“I was 42 at the time. And while my life and career was half over, I thought if Kathy survived and we didn’t lose our house, because I wasn’t able to go work anymore, if she made it, I thought I really should do something that sticks. I’d had a couple of stories that got some results, shooting in the field. But my early Photo Ark pictures really seemed to hit a nerve. I don’t know, they just resonated with people. So I thought, well, I’ll just do a giant catalog. The strength of it will be when you see that there are thousands of species of rodents, not just the house mouse you may see running across your garage once in a while. There are hundreds and hundreds of thousands of beetle species. here are so many different species out there that nobody knows about. So that’s how the Photo Ark was born.
“My wife’s fine now, but it was a close call. The Photo Ark was born out of wanting to do something that stuck.
“A magazine story comes and goes in a month. Hopefully this will be around for a while, maybe for future generations. Because, really, people don’t seem to care much about extinction, if at all, right now. There wasn’t a single question asked during any of the presidential debates about the environment — not even about climate change, really. So whatever it takes to get people to have a new conversation is worthwhile. I realize true change is generational, but we don’t really have many more generations to go before things start getting really uncomfortable for all of us — extreme weather events, pollution, more division in society, that kind of thing.”
ON CLIMATE CHANGE AND ITS EFFECTS
“Amphibians need plenty of moisture to lay their legs, and to breed. And if the moisture quits coming at the right time of the year, you can lose an entire amphibian species virtually overnight, in a year or two, because they're not long-lived, some of them. So climate change is a really big deal. It affects the foraging plants that butterflies need, and so many other things. It can’t be overstated how complicated it is and how we don’t even know what’s going to happen with climate change fully yet. We just know it’s going to have severe impacts for all of us, not just wildlife.”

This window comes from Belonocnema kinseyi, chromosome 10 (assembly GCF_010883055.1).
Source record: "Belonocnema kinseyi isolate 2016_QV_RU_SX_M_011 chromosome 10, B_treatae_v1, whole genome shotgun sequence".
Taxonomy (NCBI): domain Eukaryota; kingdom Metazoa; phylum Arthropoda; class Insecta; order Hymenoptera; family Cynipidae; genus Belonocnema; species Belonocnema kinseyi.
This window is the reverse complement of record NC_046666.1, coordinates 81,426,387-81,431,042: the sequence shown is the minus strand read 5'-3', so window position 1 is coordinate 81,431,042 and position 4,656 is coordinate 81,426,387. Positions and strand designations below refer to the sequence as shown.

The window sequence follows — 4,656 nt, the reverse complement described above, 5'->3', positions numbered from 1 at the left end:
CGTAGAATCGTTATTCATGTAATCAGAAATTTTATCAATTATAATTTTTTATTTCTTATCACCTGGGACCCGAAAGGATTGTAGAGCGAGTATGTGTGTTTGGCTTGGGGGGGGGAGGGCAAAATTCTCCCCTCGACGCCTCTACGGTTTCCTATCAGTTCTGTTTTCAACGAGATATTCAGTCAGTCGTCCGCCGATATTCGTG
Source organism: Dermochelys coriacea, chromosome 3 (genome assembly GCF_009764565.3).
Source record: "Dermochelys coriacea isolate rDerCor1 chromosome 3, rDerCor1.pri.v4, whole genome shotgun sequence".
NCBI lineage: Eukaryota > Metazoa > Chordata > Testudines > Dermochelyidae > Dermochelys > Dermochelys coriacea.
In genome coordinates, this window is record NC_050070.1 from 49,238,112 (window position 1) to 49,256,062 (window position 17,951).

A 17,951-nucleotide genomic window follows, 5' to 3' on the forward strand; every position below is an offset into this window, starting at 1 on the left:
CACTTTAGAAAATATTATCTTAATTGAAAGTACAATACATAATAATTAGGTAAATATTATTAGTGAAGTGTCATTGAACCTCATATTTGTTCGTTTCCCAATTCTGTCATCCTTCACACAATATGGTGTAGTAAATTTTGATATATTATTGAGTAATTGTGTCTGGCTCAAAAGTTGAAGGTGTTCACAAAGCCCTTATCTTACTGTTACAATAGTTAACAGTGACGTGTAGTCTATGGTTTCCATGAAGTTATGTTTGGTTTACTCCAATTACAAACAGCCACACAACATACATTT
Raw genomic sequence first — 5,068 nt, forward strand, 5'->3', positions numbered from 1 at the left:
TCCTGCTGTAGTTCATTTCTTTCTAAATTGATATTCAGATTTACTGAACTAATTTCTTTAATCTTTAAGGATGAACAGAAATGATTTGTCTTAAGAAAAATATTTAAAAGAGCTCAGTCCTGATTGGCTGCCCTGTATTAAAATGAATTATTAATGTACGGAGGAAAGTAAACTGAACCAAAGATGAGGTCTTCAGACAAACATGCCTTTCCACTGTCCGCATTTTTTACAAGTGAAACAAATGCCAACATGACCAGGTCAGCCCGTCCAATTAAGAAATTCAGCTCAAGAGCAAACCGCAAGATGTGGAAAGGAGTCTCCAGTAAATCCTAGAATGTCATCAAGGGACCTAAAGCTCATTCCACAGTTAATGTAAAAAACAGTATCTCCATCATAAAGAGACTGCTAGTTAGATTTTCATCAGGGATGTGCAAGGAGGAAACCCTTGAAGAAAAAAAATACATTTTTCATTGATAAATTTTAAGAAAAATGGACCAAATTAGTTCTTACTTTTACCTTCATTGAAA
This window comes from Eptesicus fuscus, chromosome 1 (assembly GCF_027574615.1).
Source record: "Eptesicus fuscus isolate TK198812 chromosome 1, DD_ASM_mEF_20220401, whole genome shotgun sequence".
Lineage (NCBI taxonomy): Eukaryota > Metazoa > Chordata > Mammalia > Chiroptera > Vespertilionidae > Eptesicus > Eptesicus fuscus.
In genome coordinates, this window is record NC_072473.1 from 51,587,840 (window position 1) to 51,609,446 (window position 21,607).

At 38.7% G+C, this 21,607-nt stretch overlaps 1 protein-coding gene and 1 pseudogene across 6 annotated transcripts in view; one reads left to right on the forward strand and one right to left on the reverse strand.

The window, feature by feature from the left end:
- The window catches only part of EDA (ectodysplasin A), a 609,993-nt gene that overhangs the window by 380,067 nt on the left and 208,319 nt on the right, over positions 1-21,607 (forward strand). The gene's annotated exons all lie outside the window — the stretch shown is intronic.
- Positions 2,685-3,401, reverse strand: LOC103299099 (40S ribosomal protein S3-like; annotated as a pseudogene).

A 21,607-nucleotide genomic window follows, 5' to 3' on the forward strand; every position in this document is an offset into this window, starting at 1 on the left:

ON WHICH ANIMALS PROVED TO BE MOST CAMERA SHY
“(The big) cats don’t care for it; you're right. But cats are also predators, and they feel pretty confident. So they're not stressed by much. When we photograph big cats, we always prep a space ahead of time, an off-exhibit space. Then the zoo will shift the animal into that space. So we’re able to do our portraits that way. It goes pretty easily and well, as a general rule.
THE SCARIEST ANIMAL TO PHOTOGRAPH
“Oh, scariest! Scariest. You know, big cats are frightening, if they’re a little irritated. They like to charge and roar.
“Maybe the most frustrating, though, are chimps, believe it or not, because I'm not really working with trained animals, like you’d think of here in the L.A. area. I’m working with animals that are quite rare, or just unusual, and they’re not handled by people that often. They’re just not worked with. I’m not working with movie chimps. The chimps I do work with, I’ll put seamless paper up. I’ll spend an hour taping it down. And they ship the chimps in, and half the time the chimp doesn’t even come in. Then he’ll take his hand and rip the entire seamless roll into the next stall, just rips it away. We see that all the time.
“But I’ve been around animals my whole life, so I don't necessarily think of them as scary, most of them. I don’t like cockroaches much, but I’ve photographed 40 different types of species of cockroaches now. Nothing is too terribly scary. I feel like I’m their voice, and I really want to tell their story. Again, I’d say for 75 percent of the animals we photograph, this is the only time anybody is ever going to pay attention to them, so it’s an honour.”
ON THE USE OF PLAIN WHITE AND BLACK BACKDROPS
“We start off with the animal on a black-and-white background, because it’s the great equalizer. A mouse is every bit as important as an elephant. They’re both the same size. You can look animals directly in the eye that way, and really get a sense that they’re intelligent and worth saving, right. Beyond that, we can get our lights closer to the animals if we have them in a confined space, and that's why these pictures look so vivid. We alwaysthe black-and-white backgrounds; we start out that way.